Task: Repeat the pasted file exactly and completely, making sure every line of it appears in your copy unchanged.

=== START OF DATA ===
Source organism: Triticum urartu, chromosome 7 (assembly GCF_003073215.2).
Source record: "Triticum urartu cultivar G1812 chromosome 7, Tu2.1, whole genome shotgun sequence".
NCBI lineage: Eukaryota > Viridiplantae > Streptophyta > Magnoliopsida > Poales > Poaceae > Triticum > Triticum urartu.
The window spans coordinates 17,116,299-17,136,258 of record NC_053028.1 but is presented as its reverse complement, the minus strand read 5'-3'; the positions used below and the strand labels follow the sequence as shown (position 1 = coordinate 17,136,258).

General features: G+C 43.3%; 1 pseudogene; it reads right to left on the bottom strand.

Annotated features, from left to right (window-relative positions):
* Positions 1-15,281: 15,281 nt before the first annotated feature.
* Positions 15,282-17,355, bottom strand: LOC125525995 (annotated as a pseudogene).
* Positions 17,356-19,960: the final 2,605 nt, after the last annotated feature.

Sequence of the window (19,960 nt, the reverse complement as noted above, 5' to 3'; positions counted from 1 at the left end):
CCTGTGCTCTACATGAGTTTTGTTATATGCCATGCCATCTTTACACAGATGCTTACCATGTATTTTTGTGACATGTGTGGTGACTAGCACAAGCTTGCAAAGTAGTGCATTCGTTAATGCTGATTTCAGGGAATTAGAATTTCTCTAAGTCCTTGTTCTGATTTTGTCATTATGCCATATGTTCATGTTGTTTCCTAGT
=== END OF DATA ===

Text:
Source organism: Triticum urartu, chromosome 7 (assembly GCF_003073215.2).
Source record: "Triticum urartu cultivar G1812 chromosome 7, Tu2.1, whole genome shotgun sequence".
NCBI lineage: Eukaryota > Viridiplantae > Streptophyta > Magnoliopsida > Poales > Poaceae > Triticum > Triticum urartu.
The window spans coordinates 17,116,299-17,136,258 of record NC_053028.1 but is presented as its reverse complement, the minus strand read 5'-3'; the positions used below and the strand labels follow the sequence as shown (position 1 = coordinate 17,136,258).

General features: G+C 43.3%; 1 pseudogene; it reads right to left on the bottom strand.

Annotated features, from left to right (window-relative positions):
* Positions 1-15,281: 15,281 nt before the first annotated feature.
* Positions 15,282-17,355, bottom strand: LOC125525995 (annotated as a pseudogene).
* Positions 17,356-19,960: the final 2,605 nt, after the last annotated feature.

Sequence of the window (19,960 nt, the reverse complement as noted above, 5' to 3'; positions counted from 1 at the left end):
CCTGTGCTCTACATGAGTTTTGTTATATGCCATGCCATCTTTACACAGATGCTTACCATGTATTTTTGTGACATGTGTGGTGACTAGCACAAGCTTGCAAAGTAGTGCATTCGTTAATGCTGATTTCAGGGAATTAGAATTTCTCTAAGTCCTTGTTCTGATTTTGTCATTATGCCATATGTTCATGTTGTTTCCTAGT